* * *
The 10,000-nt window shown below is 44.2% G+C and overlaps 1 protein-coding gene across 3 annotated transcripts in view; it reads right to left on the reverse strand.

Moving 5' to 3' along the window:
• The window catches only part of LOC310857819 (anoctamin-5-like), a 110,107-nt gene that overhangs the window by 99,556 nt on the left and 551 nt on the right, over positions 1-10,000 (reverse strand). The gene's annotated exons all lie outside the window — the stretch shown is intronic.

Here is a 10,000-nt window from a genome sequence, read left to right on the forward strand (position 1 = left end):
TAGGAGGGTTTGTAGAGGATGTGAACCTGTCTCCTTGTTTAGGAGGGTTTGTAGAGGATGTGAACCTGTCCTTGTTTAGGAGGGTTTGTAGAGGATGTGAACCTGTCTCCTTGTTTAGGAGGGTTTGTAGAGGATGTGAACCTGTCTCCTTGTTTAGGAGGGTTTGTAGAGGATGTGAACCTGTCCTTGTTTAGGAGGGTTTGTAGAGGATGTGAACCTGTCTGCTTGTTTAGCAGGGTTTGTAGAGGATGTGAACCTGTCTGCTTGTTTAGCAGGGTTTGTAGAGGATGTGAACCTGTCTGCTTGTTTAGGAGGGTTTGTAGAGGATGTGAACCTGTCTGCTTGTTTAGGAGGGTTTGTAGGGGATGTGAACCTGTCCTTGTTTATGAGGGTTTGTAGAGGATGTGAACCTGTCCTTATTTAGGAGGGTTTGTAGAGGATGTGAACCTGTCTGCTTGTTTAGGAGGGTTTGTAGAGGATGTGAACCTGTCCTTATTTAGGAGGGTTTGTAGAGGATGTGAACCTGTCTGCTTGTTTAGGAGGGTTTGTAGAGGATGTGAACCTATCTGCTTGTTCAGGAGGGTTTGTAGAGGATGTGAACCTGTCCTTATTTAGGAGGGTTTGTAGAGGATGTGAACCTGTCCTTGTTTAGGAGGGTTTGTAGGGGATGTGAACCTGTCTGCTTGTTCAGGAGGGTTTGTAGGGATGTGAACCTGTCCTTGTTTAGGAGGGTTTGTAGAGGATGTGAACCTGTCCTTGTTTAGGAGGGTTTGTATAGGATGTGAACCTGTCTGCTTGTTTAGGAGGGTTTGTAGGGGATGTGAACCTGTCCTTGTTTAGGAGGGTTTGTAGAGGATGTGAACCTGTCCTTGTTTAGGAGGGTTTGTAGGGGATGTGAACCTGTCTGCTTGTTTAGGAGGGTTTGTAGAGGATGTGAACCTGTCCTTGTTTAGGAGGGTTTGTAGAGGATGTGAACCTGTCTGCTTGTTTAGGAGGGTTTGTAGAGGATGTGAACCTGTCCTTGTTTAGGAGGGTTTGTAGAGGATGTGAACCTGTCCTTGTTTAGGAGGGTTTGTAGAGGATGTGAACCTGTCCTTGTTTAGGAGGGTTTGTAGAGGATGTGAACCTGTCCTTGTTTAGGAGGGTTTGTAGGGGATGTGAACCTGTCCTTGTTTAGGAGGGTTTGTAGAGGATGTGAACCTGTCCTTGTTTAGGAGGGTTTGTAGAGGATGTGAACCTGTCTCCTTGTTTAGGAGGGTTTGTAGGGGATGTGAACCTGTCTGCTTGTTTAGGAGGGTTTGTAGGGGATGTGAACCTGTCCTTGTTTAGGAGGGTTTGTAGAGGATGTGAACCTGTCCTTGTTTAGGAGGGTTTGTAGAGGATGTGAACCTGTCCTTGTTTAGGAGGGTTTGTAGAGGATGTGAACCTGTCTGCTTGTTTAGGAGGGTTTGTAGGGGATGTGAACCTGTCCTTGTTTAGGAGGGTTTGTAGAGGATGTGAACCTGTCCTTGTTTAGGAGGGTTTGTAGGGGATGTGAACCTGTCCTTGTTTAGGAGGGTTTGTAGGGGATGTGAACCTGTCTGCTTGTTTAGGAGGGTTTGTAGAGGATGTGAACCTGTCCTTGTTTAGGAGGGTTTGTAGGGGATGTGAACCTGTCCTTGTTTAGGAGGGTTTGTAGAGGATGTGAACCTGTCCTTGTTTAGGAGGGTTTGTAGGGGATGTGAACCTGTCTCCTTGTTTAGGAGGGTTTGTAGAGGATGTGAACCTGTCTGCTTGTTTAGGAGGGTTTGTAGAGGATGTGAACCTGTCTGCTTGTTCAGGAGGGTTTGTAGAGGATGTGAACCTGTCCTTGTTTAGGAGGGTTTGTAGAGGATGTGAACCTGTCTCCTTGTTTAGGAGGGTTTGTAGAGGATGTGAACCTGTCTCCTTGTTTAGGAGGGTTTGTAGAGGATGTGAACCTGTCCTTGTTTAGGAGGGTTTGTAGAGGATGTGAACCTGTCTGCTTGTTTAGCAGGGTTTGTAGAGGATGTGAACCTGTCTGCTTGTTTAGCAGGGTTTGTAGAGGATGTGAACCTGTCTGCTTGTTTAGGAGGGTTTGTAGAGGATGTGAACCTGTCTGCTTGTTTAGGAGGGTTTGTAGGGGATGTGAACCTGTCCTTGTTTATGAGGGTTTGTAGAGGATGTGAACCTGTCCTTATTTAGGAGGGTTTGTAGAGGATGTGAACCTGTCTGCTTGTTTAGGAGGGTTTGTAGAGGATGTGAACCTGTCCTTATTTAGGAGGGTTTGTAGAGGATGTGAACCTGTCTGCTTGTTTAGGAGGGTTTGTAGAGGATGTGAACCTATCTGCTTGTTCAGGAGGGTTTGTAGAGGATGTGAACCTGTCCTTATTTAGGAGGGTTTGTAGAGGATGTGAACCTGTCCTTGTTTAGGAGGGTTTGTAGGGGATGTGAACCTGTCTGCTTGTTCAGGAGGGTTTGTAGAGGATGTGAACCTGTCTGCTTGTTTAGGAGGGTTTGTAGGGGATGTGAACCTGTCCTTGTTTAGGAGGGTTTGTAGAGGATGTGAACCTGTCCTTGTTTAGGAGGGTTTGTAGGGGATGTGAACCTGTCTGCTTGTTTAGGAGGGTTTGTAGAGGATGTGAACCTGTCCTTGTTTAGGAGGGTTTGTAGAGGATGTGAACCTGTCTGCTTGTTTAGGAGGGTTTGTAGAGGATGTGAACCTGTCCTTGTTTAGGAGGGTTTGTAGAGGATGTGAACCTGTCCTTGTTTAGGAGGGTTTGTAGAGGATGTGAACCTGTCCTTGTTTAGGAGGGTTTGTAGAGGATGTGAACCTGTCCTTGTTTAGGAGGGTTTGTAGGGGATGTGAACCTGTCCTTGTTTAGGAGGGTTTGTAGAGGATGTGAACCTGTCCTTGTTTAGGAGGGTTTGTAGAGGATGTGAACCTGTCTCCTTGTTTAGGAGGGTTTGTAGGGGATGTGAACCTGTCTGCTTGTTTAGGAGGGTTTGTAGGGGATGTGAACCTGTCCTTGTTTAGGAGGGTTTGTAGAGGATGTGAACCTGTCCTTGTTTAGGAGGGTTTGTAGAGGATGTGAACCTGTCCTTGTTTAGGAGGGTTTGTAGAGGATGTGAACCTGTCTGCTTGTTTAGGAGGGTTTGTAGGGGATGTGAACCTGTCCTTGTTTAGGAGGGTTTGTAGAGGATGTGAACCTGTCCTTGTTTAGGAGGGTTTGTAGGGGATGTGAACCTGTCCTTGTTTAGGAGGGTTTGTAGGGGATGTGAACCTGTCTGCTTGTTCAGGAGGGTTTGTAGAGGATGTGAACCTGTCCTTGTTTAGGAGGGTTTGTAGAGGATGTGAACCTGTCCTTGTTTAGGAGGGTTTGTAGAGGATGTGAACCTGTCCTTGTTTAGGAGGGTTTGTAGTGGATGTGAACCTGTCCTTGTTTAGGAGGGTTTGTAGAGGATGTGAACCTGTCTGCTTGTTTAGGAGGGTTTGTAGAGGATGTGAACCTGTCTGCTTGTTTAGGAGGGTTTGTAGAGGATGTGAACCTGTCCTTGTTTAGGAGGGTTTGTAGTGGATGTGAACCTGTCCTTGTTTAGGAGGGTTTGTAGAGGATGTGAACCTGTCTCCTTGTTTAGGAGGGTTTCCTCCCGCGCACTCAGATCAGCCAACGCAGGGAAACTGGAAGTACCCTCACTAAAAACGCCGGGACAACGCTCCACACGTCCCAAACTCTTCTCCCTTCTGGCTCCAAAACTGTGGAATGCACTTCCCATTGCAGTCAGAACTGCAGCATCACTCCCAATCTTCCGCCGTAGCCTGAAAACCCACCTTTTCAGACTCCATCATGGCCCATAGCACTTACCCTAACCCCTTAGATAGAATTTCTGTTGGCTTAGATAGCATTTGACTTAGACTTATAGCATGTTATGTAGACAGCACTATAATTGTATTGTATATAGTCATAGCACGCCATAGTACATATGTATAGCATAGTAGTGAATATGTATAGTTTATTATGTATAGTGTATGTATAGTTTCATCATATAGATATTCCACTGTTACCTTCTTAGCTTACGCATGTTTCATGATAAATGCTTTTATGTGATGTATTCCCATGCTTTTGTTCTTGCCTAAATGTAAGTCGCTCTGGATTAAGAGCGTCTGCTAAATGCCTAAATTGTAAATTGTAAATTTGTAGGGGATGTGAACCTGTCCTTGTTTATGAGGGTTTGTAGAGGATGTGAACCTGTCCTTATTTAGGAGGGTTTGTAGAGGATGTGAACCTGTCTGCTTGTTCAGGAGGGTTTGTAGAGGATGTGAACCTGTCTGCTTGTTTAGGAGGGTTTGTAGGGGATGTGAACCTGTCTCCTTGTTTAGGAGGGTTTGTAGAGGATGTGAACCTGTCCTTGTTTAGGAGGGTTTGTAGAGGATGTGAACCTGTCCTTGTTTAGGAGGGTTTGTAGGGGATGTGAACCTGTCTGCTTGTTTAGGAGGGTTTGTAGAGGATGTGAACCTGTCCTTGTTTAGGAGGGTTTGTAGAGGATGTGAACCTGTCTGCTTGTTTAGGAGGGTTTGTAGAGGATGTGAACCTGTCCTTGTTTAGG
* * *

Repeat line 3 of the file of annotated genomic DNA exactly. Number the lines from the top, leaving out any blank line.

• The window catches only part of LOC310857819 (anoctamin-5-like), a 110,107-nt gene that overhangs the window by 99,556 nt on the left and 551 nt on the right, over positions 1-10,000 (reverse strand). The gene's annotated exons all lie outside the window — the stretch shown is intronic.